BACKGROUND: The incidence of endometrial cancer is rising, and current diagnostics often require invasive biopsy procedures. Urine may offer an alternative sample type, which is easily accessible and allows repetitive self-sampling at home. Here, we set out to investigate the feasibility of endometrial cancer detection in urine using DNA methylation analysis.
RESULTS: Urine samples of endometrial cancer patients (n = 42) and healthy controls (n = 46) were separated into three fractions (full void urine, urine sediment, and urine supernatant) and tested for three DNA methylation markers (GHSR, SST, ZIC1). Strong to very strong correlations (r = 0.77-0.92) were found amongst the different urine fractions. All DNA methylation markers showed increased methylation levels in patients as compared to controls, in all urine fractions. The highest diagnostic potential for endometrial cancer detection in urine was found in full void urine, with area under the receiver operating characteristic curve values ranging from 0.86 to 0.95.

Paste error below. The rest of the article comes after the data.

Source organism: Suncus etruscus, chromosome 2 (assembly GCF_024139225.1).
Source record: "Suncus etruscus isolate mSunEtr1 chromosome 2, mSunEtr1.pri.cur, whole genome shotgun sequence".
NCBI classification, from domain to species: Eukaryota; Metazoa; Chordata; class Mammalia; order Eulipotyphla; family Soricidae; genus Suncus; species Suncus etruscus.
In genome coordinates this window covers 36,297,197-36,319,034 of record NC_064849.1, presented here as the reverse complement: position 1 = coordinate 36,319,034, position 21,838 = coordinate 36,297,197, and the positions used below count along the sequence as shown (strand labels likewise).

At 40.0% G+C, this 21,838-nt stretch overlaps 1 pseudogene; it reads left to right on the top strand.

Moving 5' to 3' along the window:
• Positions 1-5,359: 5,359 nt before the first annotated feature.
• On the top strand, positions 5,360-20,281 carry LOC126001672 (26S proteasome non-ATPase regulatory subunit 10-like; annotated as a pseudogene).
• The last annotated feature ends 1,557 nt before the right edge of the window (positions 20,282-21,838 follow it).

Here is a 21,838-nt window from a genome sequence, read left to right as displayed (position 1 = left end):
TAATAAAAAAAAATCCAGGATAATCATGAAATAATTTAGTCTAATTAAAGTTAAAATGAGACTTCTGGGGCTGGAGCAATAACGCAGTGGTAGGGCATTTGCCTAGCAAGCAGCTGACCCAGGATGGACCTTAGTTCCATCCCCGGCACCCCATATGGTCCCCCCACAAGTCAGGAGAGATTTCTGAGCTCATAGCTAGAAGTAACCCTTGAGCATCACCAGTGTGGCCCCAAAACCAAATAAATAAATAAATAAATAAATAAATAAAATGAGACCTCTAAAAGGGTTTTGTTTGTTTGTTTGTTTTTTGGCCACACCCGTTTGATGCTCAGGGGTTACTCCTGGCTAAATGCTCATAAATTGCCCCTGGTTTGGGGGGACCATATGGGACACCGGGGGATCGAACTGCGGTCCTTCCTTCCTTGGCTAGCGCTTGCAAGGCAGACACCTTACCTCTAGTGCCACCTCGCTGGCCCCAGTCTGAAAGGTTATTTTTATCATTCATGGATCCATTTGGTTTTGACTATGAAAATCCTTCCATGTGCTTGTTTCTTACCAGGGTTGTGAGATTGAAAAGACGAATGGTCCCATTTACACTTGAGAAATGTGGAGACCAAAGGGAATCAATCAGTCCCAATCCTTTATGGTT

CONCLUSIONS: This feasibility study demonstrates, for the first time, that DNA methylation analysis in urine could provide a non-invasive alternative for the detection of endometrial cancer. Further investigation is warranted to validate its clinical usefulness. Potential applications of this diagnostic approach include the screening of asymptomatic women, triaging women with postmenopausal bleeding symptoms, and monitoring women with increased endometrial cancer risk.